Eight days of winter testing is in the books. Ferrari appear the strongest, but Mercedes’ late gains in Barcelona means the season-opening Australian Grand Prix is wide open.
What time does it start? How can I watch it?
This weekend’s Australian Grand Prix is set to get underway at 4:10 p.m. local time, 5:10 a.m. (GMT) and 12:10 a.m. (ET). For U.S. viewers, all of this weekend’s sessions are live on ESPN:
Friday — Practice
Practice 1 – Thursday, March 14, 8:55 p.m. – ESPN3
Practice 2 – Friday, March 15, 12:55 a.m. – ESPNEWS
Saturday — Qualifying
Practice 3 – Friday, March 15, 10:55 p.m. – ESPNEWS
Qualifying – Saturday, March 16, 1:55 a.m. – ESPN2
Qualifying (re-air) – Saturday, March 16, 7:00 – ESPN2
Sunday — Race
On The Grid – Sunday, March 17, 12:30 a.m. – ESPN
Race – Sunday, March 17, 1:00 a.m. – ESPN
Race (re-air) – Sunday, March 17, 6:30 a.m. – ESPN2
Race (re-air) – Sunday, March 17, 9:00 p.m. – ESPNEWS
U.K. viewers can watch every session live on Sky Sports F1. Check local listings for all other territories.
The burning question… Just how far ahead of the pack is Ferrari?
After two weeks of testing in Barcelona, Ferrari emerged with the fastest lap time, 0.003 seconds quicker than Mercedes’ best effort. Nothing, right?
It’s not the first time in recent years we’ve seen the Scuderia set the benchmark in winter testing, and such a minimal gap, on paper at least, seems virtually insignificant as the teams head to Melbourne. However, there’s far more to read into than the three thousandths of a second difference on the final day. Testing in general can be difficult to decipher who is actually on top, but from the data we have, Ferrari appears to be comfortably ahead of its rivals in both one-lap and race pace.
The qualifying pace may have been almost identical on the fastest compound tyres, but Hamilton’s best time was set in far cooler conditions than when Vettel took to the track in the Ferrari. That alone is worth two to three tenths of a second.
In race simulation the Ferrari was, on average, 0.28 seconds per lap quicker than Mercedes. While that may not seem like an enormous difference, over the course of a 66 lap race, it equates to around an 18.5 second advantage.
Things can change quickly in Formula One, but for now, at least, it’s advantage Ferrari.
Which car will suit the track?
With only testing data to go on, predicting which package will suit Melbourne’s Albert Park Street Circuit is an enormous challenge. As indicated, testing form suggests Ferrari has the most complete car. The speed is there over one-lap as well as in race trim and they come to Australia looking for a third straight win Down Under.
Albert Park is not the easiest circuit to overtake on, so there’s an added importance to qualifying. Mercedes has always performed strongly on Saturday in Melbourne — they have claimed five straight pole positions at the Australian Grand Prix — and another strong showing will have them in a strong position.
If there’s a midfield team to keep an eye out for in Australia it has to be Haas. The VF-19 was impressive during testing in Barcelona and we mustn’t forget Kevin Magnussen and Romain Grosjean were on track for top-five finishes last year in Melbourne before a pair of botched pit stops ruined their races.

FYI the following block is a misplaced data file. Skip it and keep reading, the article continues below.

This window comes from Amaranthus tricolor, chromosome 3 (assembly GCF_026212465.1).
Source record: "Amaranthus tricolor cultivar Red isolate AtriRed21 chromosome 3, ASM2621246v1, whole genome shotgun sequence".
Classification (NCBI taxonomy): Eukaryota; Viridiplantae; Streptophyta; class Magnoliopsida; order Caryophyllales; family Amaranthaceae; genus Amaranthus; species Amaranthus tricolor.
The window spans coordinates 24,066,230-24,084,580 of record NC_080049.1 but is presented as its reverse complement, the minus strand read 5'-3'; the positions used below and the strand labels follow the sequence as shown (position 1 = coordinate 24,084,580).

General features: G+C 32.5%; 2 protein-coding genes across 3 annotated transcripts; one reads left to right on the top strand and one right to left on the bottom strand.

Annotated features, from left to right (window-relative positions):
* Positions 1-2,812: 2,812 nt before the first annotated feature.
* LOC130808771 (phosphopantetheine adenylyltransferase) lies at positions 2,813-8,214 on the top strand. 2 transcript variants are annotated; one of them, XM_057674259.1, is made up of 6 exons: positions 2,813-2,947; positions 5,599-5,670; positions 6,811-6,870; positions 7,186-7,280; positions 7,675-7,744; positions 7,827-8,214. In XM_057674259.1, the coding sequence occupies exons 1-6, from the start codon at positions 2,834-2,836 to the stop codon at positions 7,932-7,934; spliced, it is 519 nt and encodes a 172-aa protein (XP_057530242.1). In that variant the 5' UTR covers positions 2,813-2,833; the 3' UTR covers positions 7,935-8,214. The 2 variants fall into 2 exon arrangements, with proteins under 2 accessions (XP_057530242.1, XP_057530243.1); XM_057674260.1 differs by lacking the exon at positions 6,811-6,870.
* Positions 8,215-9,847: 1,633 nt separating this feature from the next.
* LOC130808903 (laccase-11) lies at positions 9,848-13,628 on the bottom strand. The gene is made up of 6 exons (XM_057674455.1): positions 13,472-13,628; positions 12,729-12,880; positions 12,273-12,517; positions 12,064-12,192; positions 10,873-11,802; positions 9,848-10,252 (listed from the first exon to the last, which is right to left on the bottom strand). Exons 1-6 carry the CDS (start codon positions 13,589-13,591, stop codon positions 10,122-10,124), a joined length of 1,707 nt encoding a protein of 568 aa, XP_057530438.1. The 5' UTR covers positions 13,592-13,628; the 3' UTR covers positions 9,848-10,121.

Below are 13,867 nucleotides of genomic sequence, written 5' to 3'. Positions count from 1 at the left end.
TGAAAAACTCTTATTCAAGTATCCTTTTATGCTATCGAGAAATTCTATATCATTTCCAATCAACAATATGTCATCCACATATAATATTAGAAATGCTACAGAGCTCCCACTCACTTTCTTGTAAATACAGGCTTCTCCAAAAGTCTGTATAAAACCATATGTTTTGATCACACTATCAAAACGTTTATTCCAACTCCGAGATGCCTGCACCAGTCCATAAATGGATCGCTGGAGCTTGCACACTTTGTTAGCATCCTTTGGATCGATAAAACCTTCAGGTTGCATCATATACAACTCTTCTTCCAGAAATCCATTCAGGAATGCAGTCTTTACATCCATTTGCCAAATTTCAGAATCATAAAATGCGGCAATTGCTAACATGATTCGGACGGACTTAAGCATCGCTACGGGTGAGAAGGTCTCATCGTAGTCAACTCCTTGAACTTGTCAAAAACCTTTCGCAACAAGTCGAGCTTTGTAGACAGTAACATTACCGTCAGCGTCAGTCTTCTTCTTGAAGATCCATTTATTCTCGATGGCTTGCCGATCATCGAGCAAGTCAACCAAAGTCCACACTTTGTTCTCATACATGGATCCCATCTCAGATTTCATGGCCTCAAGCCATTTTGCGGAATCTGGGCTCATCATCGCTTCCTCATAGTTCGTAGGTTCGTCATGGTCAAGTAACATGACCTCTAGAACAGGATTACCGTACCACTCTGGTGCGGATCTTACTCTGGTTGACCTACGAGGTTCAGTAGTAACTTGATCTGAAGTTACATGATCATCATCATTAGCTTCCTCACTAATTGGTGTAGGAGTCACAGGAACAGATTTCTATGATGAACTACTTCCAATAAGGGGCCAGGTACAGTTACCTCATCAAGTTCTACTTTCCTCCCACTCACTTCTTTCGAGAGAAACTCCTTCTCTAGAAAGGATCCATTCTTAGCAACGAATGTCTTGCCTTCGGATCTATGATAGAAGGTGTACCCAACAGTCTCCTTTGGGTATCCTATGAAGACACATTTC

The stat files
3 – Vettel is looking to join Michael Schumacher as the only drivers in history to win three consecutive Australian GPs. The Ferrari driver won in Melbourne in both 2017 and 2018.
2006 – The last time the winner of the Australian GP was not German, British or Finnish.
12 – Ferrari and McLaren have each won the Australian GP on 12 occasions, more than any other constructor.
20% – Hamilton has started from pole position in each of the past five races in Australia, however, he’s only won once (2015).
4 – Australians to have raced at the Australian GP in the world championship era (Jack Brabham, Alan Jones, Mark Webber and Daniel Ricciardo).
Available compounds: Hard C2 (white), Medium C3 (yellow), Soft C4 (red)
Mario Isolo, Head of car racing – “Our C2, C3 and C4 hard, medium and soft nominations this year are roughly equivalent to the 2018 medium, soft and ultrasoft compounds. This should allow drivers to push hard from the start to the finish of each stint. After a very productive test in Barcelona, we feel satisfied that the 2019 tyre range is on course to meet our objectives of combining performance with durability. Of course, there are still a number of aspects — such as degradation over the length of a stint — that will only be revealed after free practice in Australia. One other important consideration in Australia will be seeing how the new aero rules work, and if this leads to more overtaking — which is difficult to establish during testing.”
Minimum starting pressures: Front 22.5 psi, rear 19.5 psi
Summer has just drawn to a close in Melbourne, and with it, dramatic temperature drops. Expect a rather pleasant 23-27 celsius over the race weekend with only a touch of cloud in the sky.
It’s very unlikely we will see rain, but, as they say, Melbourne is the city where you experience four seasons in one day. Do not discount anything.
We shouldn’t ignore the telling signs from testing. Not to mention he has won the Australian Grand Prix in each of the past two seasons.
Winner: Sebastian Vettel